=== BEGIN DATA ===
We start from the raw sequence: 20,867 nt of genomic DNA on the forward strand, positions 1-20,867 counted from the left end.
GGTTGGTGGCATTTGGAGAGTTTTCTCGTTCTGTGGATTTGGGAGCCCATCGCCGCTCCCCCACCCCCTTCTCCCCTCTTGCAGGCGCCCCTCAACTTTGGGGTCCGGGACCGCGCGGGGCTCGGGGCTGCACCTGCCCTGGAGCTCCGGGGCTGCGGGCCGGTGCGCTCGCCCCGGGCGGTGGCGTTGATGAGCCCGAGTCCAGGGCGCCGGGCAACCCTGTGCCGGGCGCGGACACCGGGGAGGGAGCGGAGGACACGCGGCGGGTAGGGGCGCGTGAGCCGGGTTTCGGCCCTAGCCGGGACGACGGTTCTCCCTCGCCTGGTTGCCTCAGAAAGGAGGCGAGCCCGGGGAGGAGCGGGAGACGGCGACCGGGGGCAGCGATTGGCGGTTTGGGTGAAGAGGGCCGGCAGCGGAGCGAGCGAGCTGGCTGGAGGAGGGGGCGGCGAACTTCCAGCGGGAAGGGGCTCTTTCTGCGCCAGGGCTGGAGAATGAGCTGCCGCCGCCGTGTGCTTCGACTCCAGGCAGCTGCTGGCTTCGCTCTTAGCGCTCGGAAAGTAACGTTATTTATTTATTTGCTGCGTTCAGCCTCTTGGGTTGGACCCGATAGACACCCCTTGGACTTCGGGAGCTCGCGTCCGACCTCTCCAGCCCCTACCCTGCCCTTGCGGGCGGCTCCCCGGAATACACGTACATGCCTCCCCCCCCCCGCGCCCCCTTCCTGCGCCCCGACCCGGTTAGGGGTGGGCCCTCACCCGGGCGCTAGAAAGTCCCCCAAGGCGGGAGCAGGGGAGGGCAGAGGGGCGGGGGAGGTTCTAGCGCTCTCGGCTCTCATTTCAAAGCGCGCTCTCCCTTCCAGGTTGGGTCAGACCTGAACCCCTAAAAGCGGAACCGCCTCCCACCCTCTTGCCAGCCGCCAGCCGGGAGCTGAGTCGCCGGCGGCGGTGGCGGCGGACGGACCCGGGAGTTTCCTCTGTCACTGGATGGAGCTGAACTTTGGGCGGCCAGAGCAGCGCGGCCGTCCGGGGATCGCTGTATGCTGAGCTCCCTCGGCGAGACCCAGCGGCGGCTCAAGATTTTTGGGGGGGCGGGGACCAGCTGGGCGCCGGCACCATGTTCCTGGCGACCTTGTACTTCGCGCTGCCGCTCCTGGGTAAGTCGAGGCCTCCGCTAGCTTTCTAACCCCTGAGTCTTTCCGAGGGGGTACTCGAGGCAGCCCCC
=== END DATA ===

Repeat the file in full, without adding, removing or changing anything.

We start from the raw sequence: 20,867 nt of genomic DNA on the forward strand, positions 1-20,867 counted from the left end.
GGTTGGTGGCATTTGGAGAGTTTTCTCGTTCTGTGGATTTGGGAGCCCATCGCCGCTCCCCCACCCCCTTCTCCCCTCTTGCAGGCGCCCCTCAACTTTGGGGTCCGGGACCGCGCGGGGCTCGGGGCTGCACCTGCCCTGGAGCTCCGGGGCTGCGGGCCGGTGCGCTCGCCCCGGGCGGTGGCGTTGATGAGCCCGAGTCCAGGGCGCCGGGCAACCCTGTGCCGGGCGCGGACACCGGGGAGGGAGCGGAGGACACGCGGCGGGTAGGGGCGCGTGAGCCGGGTTTCGGCCCTAGCCGGGACGACGGTTCTCCCTCGCCTGGTTGCCTCAGAAAGGAGGCGAGCCCGGGGAGGAGCGGGAGACGGCGACCGGGGGCAGCGATTGGCGGTTTGGGTGAAGAGGGCCGGCAGCGGAGCGAGCGAGCTGGCTGGAGGAGGGGGCGGCGAACTTCCAGCGGGAAGGGGCTCTTTCTGCGCCAGGGCTGGAGAATGAGCTGCCGCCGCCGTGTGCTTCGACTCCAGGCAGCTGCTGGCTTCGCTCTTAGCGCTCGGAAAGTAACGTTATTTATTTATTTGCTGCGTTCAGCCTCTTGGGTTGGACCCGATAGACACCCCTTGGACTTCGGGAGCTCGCGTCCGACCTCTCCAGCCCCTACCCTGCCCTTGCGGGCGGCTCCCCGGAATACACGTACATGCCTCCCCCCCCCCGCGCCCCCTTCCTGCGCCCCGACCCGGTTAGGGGTGGGCCCTCACCCGGGCGCTAGAAAGTCCCCCAAGGCGGGAGCAGGGGAGGGCAGAGGGGCGGGGGAGGTTCTAGCGCTCTCGGCTCTCATTTCAAAGCGCGCTCTCCCTTCCAGGTTGGGTCAGACCTGAACCCCTAAAAGCGGAACCGCCTCCCACCCTCTTGCCAGCCGCCAGCCGGGAGCTGAGTCGCCGGCGGCGGTGGCGGCGGACGGACCCGGGAGTTTCCTCTGTCACTGGATGGAGCTGAACTTTGGGCGGCCAGAGCAGCGCGGCCGTCCGGGGATCGCTGTATGCTGAGCTCCCTCGGCGAGACCCAGCGGCGGCTCAAGATTTTTGGGGGGGCGGGGACCAGCTGGGCGCCGGCACCATGTTCCTGGCGACCTTGTACTTCGCGCTGCCGCTCCTGGGTAAGTCGAGGCCTCCGCTAGCTTTCTAACCCCTGAGTCTTTCCGAGGGGGTACTCGAGGCAGCCCCC